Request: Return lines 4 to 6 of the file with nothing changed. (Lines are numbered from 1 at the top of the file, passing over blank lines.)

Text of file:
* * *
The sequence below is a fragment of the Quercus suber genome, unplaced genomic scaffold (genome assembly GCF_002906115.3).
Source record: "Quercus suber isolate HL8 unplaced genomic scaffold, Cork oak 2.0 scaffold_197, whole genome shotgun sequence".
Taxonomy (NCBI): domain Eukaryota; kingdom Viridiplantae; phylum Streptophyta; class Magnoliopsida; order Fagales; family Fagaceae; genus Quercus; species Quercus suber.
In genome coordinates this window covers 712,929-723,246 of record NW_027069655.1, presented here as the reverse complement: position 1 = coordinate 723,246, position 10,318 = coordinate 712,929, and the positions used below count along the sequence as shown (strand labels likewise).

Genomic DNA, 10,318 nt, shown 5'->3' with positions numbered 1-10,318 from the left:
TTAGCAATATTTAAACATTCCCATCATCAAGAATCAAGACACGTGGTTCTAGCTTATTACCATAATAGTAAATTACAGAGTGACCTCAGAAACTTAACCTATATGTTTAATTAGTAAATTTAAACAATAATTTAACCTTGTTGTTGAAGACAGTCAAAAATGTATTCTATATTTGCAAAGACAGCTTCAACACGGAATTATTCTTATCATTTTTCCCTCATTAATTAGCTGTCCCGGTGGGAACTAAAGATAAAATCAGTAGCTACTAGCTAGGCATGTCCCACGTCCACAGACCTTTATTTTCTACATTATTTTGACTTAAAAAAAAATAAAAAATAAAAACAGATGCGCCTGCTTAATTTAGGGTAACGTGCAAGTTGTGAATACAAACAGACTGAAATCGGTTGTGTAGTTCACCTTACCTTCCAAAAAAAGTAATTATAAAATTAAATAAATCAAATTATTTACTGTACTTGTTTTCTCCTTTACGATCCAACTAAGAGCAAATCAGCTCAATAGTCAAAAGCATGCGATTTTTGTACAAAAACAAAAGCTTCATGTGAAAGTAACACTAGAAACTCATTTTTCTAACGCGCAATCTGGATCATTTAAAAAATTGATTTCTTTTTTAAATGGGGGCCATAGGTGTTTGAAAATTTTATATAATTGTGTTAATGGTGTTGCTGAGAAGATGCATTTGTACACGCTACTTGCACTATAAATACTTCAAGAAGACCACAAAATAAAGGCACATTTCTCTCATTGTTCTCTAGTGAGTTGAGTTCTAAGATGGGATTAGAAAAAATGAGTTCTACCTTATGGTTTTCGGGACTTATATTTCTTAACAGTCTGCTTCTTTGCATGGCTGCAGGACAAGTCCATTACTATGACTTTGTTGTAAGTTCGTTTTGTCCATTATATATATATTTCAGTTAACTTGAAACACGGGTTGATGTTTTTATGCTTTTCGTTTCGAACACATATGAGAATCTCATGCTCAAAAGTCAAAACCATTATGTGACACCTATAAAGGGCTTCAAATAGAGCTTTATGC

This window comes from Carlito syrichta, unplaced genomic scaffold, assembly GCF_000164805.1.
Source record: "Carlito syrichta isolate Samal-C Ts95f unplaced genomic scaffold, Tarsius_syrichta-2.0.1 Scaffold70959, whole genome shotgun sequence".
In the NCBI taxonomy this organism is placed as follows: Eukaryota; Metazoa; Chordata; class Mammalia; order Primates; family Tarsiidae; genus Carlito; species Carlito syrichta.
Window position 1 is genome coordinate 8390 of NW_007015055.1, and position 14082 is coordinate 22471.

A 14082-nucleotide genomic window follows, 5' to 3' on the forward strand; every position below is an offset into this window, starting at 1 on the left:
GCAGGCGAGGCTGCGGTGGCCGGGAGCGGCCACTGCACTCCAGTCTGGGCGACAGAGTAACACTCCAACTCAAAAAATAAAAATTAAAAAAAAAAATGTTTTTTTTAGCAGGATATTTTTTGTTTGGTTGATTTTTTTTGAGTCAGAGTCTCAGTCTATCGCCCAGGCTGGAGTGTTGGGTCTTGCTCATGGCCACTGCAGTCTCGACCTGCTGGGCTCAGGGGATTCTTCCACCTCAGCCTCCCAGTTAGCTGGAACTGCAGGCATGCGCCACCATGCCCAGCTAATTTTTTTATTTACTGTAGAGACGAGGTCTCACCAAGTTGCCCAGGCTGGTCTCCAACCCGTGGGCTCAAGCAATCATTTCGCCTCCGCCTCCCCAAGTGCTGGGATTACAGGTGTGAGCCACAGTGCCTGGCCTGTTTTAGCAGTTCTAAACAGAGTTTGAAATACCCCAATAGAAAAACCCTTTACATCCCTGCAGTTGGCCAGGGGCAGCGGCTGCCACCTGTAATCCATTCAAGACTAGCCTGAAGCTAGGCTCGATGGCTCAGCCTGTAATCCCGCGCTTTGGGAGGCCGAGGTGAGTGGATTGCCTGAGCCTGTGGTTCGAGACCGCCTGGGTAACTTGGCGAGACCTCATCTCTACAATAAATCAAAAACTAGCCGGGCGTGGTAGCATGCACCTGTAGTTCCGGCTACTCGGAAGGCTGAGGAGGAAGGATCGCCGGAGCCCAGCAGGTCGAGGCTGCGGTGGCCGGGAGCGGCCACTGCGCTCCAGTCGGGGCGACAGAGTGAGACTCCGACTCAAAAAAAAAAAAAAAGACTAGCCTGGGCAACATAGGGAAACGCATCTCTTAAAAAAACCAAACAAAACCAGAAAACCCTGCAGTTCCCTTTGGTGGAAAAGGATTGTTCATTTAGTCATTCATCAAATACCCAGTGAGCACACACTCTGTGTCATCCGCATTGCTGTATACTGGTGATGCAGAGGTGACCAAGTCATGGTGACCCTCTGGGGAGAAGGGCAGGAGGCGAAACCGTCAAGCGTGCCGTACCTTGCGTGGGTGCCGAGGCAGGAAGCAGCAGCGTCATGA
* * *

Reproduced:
In genome coordinates this window covers 712,929-723,246 of record NW_027069655.1, presented here as the reverse complement: position 1 = coordinate 723,246, position 10,318 = coordinate 712,929, and the positions used below count along the sequence as shown (strand labels likewise).

Genomic DNA, 10,318 nt, shown 5'->3' with positions numbered 1-10,318 from the left:
TTAGCAATATTTAAACATTCCCATCATCAAGAATCAAGACACGTGGTTCTAGCTTATTACCATAATAGTAAATTACAGAGTGACCTCAGAAACTTAACCTATATGTTTAATTAGTAAATTTAAACAATAATTTAACCTTGTTGTTGAAGACAGTCAAAAATGTATTCTATATTTGCAAAGACAGCTTCAACACGGAATTATTCTTATCATTTTTCCCTCATTAATTAGCTGTCCCGGTGGGAACTAAAGATAAAATCAGTAGCTACTAGCTAGGCATGTCCCACGTCCACAGACCTTTATTTTCTACATTATTTTGACTTAAAAAAAAATAAAAAATAAAAACAGATGCGCCTGCTTAATTTAGGGTAACGTGCAAGTTGTGAATACAAACAGACTGAAATCGGTTGTGTAGTTCACCTTACCTTCCAAAAAAAGTAATTATAAAATTAAATAAATCAAATTATTTACTGTACTTGTTTTCTCCTTTACGATCCAACTAAGAGCAAATCAGCTCAATAGTCAAAAGCATGCGATTTTTGTACAAAAACAAAAGCTTCATGTGAAAGTAACACTAGAAACTCATTTTTCTAACGCGCAATCTGGATCATTTAAAAAATTGATTTCTTTTTTAAATGGGGGCCATAGGTGTTTGAAAATTTTATATAATTGTGTTAATGGTGTTGCTGAGAAGATGCATTTGTACACGCTACTTGCACTATAAATACTTCAAGAAGACCACAAAATAAAGGCACATTTCTCTCATTGTTCTCTAGTGAGTTGAGTTCTAAGATGGGATTAGAAAAAATGAGTTCTACCTTATGGTTTTCGGGACTTATATTTCTTAACAGTCTGCTTCTTTGCATGGCTGCAGGACAAGTCCATTACTATGACTTTGTTGTAAGTTCGTTTTGTCCATTATATATATATTTCAGTTAACTTGAAACACGGGTTGATGTTTTTATGCTTTTCGTTTCGAACACATATGAGAATCTCATGCTCAAAAGTCAAAACCATTATGTGACACCTATAAAGGGCTTCAAATAGAGCTTTATGC